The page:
Karen Piemme of the Red Ladder Theatre Company has spent years taking theater into the community in order to give voice to new stories and to people who don’t often see their stories reflected in the dominant culture. She states:
“There are plenty of stories that we see that are the Main Street stories. I see theater as a way to take people who are in the shadows and bring their stories to their life, so that we raise awareness in our community about what is happening in our own community and the rest of the world. Most people aren’t sharing that information.”
What follows is her story of working in a government facility for girls in Santiago, Chile. The girls there ranged in age from toddlers to about eighteen.
This Chilean government facility was the most depressing environment you could possibly imagine. Try to think of an oppressive regime creating a space – that’s really what it was. The people who worked there were in military uniform. I mean it was ridiculous…
They gave us a place to meet the girls for our workshop. There was one bare light bulb in the middle of the ceiling and broken curtains and cabinets with shattered glass. I mean it was just these dank dark, sort of horrific conditions in there.
We set up a time frame for our workshops – we asked for a time that was convenient for the girls and the facilities. They didn’t think of the girls’s needs but those of the administration. They gave us a span of time that was when their mealtime was. But all these girls would rather be in a situation where for a couple of hours they were using their creativity then eating. They would just have someone bring them a piece of toast until their next mealtime rather than leaving to go eat. Their priority was to stay and create.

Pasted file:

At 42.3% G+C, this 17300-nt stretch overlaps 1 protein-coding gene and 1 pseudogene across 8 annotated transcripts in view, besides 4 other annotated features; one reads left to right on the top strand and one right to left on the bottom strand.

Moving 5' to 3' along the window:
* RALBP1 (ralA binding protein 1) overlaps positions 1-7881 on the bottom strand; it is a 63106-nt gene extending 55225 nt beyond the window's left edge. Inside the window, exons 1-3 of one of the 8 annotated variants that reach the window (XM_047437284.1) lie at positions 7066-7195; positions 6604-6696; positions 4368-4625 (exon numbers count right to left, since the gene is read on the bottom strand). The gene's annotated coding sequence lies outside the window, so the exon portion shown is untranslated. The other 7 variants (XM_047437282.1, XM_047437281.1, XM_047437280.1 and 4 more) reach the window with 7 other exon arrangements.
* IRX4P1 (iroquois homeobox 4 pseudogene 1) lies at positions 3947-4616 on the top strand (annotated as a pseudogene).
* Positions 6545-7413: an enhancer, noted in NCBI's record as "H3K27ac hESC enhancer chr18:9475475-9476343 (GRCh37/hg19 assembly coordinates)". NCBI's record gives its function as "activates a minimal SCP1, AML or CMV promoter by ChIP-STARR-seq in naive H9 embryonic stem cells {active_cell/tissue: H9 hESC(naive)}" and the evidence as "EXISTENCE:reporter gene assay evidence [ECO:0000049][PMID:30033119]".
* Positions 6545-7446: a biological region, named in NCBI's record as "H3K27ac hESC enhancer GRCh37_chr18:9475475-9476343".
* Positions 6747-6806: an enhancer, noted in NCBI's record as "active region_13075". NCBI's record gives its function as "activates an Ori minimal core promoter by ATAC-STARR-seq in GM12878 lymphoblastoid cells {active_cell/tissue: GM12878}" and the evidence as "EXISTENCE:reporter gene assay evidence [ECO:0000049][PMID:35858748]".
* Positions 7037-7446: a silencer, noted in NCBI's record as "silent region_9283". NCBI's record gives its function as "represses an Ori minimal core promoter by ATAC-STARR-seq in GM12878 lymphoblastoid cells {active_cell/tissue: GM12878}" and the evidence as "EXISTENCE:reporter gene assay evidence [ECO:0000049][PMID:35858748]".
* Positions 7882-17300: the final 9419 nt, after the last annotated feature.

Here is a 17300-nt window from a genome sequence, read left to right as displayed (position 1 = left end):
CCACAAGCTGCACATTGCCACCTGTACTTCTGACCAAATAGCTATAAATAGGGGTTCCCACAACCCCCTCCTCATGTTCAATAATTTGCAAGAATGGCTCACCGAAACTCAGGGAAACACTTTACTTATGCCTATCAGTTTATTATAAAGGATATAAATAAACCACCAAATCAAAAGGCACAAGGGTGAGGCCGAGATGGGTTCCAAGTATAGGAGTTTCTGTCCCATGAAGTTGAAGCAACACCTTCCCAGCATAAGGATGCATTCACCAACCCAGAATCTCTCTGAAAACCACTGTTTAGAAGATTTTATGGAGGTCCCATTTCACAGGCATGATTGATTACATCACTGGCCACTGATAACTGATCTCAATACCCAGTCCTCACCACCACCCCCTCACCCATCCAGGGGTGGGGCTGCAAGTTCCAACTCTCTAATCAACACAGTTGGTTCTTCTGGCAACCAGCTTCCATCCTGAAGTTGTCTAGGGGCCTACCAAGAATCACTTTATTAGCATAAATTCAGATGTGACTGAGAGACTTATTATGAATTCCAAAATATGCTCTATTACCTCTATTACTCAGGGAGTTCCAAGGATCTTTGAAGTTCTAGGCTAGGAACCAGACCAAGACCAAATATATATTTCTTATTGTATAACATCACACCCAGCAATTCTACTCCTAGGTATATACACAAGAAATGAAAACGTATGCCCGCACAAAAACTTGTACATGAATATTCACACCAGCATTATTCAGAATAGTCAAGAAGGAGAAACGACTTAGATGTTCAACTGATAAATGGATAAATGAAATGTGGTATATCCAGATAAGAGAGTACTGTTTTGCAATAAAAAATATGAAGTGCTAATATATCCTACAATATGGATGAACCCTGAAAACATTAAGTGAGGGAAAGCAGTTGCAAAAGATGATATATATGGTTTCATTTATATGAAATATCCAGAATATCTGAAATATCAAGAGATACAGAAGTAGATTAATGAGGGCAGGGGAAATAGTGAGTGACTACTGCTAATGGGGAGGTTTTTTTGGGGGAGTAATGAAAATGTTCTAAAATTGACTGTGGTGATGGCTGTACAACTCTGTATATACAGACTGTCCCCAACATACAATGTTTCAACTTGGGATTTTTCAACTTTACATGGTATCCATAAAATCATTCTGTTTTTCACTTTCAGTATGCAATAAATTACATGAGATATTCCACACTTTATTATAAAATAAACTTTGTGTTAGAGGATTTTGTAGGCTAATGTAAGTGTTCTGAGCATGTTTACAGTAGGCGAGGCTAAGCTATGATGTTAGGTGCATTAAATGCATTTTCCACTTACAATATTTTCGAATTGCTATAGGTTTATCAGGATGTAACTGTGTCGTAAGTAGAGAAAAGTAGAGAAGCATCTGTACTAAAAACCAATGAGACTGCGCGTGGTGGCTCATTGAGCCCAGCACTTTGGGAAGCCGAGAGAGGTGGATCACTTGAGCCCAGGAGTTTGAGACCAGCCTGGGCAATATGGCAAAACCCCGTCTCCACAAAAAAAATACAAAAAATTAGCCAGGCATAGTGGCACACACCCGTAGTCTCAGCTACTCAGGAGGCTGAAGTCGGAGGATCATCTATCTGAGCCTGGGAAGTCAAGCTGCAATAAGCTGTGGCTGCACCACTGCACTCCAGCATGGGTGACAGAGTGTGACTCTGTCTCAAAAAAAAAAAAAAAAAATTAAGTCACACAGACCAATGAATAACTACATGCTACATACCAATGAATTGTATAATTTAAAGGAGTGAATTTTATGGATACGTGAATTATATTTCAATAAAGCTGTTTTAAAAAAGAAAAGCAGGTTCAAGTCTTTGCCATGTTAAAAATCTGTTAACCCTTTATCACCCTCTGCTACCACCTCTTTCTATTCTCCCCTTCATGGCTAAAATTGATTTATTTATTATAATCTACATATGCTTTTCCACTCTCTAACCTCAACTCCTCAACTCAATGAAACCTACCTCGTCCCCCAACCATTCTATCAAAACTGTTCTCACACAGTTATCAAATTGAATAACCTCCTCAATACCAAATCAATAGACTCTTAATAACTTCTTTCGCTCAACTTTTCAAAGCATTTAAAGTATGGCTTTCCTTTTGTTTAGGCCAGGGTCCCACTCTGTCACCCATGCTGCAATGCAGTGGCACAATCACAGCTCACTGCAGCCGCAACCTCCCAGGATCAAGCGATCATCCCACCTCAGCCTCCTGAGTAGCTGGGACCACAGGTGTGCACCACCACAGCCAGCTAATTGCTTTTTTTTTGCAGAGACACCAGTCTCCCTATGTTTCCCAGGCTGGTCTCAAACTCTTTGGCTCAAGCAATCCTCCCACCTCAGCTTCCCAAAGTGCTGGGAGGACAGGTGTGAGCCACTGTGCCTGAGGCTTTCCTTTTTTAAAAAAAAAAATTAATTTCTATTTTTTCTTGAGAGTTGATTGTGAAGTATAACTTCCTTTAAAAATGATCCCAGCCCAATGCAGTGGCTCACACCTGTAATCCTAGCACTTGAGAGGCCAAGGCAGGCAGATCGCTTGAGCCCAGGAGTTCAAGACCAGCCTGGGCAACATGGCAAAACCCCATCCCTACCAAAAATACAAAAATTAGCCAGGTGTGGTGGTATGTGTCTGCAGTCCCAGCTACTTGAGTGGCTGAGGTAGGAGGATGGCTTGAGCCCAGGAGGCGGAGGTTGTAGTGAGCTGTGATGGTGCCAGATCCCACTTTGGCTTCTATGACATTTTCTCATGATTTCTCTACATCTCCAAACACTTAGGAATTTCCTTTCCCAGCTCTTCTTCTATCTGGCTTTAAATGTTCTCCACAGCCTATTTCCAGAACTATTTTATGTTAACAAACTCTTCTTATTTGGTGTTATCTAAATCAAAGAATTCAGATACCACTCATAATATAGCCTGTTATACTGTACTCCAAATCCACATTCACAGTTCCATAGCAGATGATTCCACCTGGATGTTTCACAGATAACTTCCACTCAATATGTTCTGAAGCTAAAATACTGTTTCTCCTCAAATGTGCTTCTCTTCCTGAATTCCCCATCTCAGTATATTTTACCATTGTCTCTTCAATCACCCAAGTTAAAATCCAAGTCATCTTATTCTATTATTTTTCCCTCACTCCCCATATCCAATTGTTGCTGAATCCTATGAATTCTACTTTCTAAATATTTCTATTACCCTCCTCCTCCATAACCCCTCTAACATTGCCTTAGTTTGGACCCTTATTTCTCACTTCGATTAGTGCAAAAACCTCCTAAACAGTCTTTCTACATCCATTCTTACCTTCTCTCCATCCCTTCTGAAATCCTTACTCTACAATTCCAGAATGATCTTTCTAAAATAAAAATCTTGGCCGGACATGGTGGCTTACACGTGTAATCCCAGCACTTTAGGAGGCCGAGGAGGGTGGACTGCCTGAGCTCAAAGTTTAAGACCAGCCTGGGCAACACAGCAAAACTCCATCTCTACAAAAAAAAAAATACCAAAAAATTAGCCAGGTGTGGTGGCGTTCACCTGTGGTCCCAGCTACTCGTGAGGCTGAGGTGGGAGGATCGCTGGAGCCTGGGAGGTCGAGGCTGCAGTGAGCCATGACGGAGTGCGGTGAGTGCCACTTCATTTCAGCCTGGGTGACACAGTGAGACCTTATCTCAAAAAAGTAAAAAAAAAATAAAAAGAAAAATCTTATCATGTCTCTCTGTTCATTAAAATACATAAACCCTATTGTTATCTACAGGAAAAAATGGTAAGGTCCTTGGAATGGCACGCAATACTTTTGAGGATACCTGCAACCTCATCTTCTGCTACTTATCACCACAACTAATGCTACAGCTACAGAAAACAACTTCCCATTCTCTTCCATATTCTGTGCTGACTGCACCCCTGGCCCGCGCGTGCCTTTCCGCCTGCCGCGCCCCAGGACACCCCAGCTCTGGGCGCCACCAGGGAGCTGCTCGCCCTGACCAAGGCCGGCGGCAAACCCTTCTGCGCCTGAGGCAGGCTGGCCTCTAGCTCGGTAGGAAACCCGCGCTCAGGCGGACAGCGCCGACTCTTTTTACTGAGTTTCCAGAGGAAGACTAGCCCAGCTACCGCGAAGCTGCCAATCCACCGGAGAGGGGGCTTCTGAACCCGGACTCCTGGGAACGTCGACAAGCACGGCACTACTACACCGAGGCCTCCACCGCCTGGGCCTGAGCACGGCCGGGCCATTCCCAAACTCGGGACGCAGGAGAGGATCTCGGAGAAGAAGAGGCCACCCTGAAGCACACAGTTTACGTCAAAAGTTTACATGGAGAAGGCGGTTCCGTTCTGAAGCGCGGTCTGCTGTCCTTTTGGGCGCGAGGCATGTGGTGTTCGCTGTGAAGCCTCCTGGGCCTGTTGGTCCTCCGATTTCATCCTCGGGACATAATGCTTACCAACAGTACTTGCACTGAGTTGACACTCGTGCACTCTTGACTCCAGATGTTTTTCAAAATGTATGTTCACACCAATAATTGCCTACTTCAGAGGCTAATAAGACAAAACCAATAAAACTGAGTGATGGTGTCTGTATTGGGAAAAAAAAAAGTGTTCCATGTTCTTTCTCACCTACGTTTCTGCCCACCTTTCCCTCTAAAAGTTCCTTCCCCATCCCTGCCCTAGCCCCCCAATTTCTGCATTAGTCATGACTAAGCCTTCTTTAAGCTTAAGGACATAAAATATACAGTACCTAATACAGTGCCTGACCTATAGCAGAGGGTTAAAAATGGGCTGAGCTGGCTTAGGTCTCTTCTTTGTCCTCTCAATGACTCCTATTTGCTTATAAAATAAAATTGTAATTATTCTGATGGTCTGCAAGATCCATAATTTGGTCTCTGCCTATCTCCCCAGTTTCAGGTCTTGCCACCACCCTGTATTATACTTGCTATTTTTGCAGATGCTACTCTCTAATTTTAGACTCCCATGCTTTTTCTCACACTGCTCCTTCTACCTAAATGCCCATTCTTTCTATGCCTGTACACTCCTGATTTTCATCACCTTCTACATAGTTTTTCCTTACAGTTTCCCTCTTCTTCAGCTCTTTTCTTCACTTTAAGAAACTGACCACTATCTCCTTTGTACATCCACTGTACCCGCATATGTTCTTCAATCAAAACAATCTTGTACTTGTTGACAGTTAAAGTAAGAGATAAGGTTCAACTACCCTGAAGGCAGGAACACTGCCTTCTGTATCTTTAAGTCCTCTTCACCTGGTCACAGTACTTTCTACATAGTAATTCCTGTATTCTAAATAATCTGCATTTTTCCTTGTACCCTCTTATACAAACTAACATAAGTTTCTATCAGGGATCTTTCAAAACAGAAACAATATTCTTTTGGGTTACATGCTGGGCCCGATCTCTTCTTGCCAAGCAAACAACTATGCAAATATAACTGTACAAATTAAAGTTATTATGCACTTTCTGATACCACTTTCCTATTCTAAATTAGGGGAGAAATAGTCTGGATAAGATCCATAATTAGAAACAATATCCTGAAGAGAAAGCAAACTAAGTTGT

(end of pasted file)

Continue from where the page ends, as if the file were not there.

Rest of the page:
The space they had us in was so awful that one day we decided to go outside and work in the courtyard. All the girls came with us. We left all our personal belongings behind. When we came back in I discovered my money had been stolen. I didn’t say anything to the staff because I didn’t want the girls to get in trouble. I was pretty sure it wasn’t the girls. Only the staff members had access to the building.
A staff member overheard us talking about the theft though and went into the rooms and tossed them to search for money. They strip searched the girls and put them in the most compromising positions possible.
The girls were in tears. I felt terrible. We all felt terrible.
One of the older girls said to us,
“This happens all the time. You were just an excuse for this to happen…They are not crying because of what happened to them…They are crying because you might not be coming back.”
That was their biggest concern: not their humiliation, but that we would be coming back. For them it was so important to know that someone was coming back to hear their stories and let them create art that was about their lives and experiences that they would endure anything to be sure that was something that was going to happen… They shut themselves off from what was a typical violation for them. They wanted to make sure they’d have the opportunity to create.